Death Of A Comedian Targets Mainstream Stand Up

By Stuart Black Last edited 32 months ago
Death Of A Comedian Targets Mainstream Stand Up ★★★☆☆ 3

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Londonist Rating: ★★★☆☆

Playwright Owen McCafferty’s last play at the Soho Theatre was an intense meditation on the bitter legacy of The Troubles in Northern Ireland which quietly blew us away. His new play here, Death Of A Comedian, is a very different piece, focusing on the progress of a stand-up comic (Brian Doherty) as his career takes him from backroom dive bars to the big time thanks to a wily agent (Shaun Dingwall) who knows what sells and how best to sell it.

It’s a familiar Faustian journey, with The Comedian (as Doherty's character is called) ignoring the warnings of his Girlfriend (Katie McGuiness) before agreeing to compromise his act so he can get the top slots, TV panel shows and other trappings on offer if he can make it into the country’s comedy elite.

Clearly McCafferty loathes mainstream stand-up and sees the punkish spirit of plucky pub wannabes as having far greater artistic integrity. That might seem a reasonable point but the angrier this play gets the more it feels like a throwback opinion and a strangely cynical one too — do comedians who gig for charity really do so solely to boost their profile and get ahead of the rest?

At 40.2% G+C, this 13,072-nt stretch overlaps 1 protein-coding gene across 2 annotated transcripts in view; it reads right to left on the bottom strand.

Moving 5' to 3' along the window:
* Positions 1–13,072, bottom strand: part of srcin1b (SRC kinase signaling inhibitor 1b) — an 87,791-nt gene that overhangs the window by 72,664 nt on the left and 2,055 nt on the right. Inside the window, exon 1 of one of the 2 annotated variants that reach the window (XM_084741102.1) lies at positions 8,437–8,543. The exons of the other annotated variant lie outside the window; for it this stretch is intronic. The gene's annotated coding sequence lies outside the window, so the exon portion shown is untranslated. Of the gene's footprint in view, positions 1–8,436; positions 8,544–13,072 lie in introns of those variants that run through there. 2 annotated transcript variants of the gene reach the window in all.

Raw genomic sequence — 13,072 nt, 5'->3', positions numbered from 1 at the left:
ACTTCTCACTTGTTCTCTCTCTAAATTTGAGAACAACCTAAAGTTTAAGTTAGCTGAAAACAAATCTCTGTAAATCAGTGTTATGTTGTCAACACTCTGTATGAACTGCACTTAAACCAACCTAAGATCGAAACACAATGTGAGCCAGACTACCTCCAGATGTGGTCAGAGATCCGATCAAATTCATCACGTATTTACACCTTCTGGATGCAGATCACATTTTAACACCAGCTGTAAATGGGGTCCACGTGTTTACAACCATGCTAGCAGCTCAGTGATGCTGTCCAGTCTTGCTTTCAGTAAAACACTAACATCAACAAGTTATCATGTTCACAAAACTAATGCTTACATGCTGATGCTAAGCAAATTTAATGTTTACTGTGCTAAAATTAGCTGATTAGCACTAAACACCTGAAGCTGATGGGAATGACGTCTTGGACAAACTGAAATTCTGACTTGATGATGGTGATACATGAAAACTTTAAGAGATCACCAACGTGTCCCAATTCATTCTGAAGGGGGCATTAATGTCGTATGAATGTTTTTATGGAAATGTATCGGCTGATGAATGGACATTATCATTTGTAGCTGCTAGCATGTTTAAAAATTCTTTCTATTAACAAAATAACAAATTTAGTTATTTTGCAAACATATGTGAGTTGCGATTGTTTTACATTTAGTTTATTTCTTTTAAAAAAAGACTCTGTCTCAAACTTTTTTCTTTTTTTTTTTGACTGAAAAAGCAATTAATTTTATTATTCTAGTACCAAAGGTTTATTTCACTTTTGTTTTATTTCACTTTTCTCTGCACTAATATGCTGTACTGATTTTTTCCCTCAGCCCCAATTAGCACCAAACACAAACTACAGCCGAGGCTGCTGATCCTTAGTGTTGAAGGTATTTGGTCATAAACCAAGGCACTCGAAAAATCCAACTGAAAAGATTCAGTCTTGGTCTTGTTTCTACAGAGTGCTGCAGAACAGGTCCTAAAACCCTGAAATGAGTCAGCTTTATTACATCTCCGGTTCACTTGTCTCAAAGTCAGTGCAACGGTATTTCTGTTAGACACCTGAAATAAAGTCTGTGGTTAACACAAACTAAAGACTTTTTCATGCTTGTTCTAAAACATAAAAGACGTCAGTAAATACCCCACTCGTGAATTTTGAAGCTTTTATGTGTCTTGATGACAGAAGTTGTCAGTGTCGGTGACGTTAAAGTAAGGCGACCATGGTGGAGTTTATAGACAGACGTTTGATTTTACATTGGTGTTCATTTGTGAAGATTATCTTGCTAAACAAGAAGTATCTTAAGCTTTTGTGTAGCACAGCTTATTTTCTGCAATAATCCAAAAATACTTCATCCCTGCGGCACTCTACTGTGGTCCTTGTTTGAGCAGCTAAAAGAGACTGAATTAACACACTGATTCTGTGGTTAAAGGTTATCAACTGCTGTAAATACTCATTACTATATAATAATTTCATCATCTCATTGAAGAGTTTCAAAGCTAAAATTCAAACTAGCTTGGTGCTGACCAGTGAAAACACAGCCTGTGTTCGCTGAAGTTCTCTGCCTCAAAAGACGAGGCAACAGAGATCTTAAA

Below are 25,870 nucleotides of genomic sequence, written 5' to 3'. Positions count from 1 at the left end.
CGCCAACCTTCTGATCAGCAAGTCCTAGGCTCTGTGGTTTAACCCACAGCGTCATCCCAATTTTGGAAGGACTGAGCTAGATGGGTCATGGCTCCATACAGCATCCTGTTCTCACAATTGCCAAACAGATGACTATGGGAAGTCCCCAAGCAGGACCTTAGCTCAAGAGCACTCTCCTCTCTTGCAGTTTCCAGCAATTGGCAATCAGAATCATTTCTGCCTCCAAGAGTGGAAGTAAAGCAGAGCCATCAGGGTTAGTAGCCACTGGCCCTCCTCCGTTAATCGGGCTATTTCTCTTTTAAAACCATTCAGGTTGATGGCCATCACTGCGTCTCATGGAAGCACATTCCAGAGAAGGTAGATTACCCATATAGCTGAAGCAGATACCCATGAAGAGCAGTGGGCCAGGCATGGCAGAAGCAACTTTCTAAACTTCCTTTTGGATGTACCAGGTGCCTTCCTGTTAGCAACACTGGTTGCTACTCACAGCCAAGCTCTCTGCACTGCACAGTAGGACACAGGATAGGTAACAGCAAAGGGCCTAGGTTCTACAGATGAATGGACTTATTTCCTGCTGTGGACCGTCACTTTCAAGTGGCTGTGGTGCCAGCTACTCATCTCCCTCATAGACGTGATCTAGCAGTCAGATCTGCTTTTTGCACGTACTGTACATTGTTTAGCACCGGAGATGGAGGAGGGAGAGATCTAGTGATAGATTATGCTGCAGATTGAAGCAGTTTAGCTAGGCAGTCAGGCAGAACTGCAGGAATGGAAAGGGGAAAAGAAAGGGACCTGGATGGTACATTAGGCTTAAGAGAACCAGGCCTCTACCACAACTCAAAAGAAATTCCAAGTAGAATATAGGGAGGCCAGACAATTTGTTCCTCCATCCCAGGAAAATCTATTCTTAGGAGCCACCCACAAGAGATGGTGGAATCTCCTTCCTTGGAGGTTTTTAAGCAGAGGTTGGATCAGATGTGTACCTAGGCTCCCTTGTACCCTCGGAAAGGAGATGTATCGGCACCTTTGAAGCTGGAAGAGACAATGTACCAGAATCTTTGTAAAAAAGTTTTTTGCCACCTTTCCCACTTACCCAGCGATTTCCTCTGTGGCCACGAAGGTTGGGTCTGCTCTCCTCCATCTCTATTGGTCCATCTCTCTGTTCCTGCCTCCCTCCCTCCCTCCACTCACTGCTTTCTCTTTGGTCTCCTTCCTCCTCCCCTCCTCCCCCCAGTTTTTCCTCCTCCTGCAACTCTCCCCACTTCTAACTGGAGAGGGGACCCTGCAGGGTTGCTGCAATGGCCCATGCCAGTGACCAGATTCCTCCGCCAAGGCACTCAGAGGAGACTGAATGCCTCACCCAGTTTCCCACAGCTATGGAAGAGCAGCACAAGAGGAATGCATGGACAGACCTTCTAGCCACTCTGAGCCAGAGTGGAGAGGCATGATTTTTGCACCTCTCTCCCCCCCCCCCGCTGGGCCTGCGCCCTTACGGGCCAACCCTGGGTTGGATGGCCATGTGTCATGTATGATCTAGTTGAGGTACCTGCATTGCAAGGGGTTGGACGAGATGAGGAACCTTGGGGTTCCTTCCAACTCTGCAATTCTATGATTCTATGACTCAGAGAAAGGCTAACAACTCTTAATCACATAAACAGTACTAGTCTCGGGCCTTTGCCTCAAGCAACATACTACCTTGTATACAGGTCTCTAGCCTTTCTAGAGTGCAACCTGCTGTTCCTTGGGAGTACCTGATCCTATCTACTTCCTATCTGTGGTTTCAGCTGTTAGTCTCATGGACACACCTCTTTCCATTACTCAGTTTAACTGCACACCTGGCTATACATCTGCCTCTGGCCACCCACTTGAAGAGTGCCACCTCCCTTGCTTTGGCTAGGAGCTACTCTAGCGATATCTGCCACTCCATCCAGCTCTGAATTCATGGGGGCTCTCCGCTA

The anger in the play's veins is also a problem for the drama. Though the dialogue is well-written, the three main characters are flattened to archetypes (as their names suggest) in order that McCafferty can get his ire off his chest. Girlfriend and Agent play the roles of angel and devil sitting on The Comedian’s shoulders with little variation in their mantras — she says ‘don’t sell out’, he says ‘you must’ and round and round they go.

In between the conversations about integrity and purpose we get chunks of The Comedian’s routine, some of which work well, but some of which miss the mark, especially as we get several variations on the same jokes, the delivery morphing depending on which of his guardians The Comedian is listening to more.

There is an interesting idea here but the final product is flawed. It should be short and punchy, yet the play lacks the requisite amount of drama to propel it forward. Strong performances and a few moments of clever stagecraft by director Steve Marmion make up for the sections that drag, but overall it feels like the whole concept needs more thought and a little less choler.

Death Of A Comedian runs at the Soho Theatre until 16 May. Tickets £15-20. Londonist saw this play on a complimentary ticket.

Last Updated 18 April 2015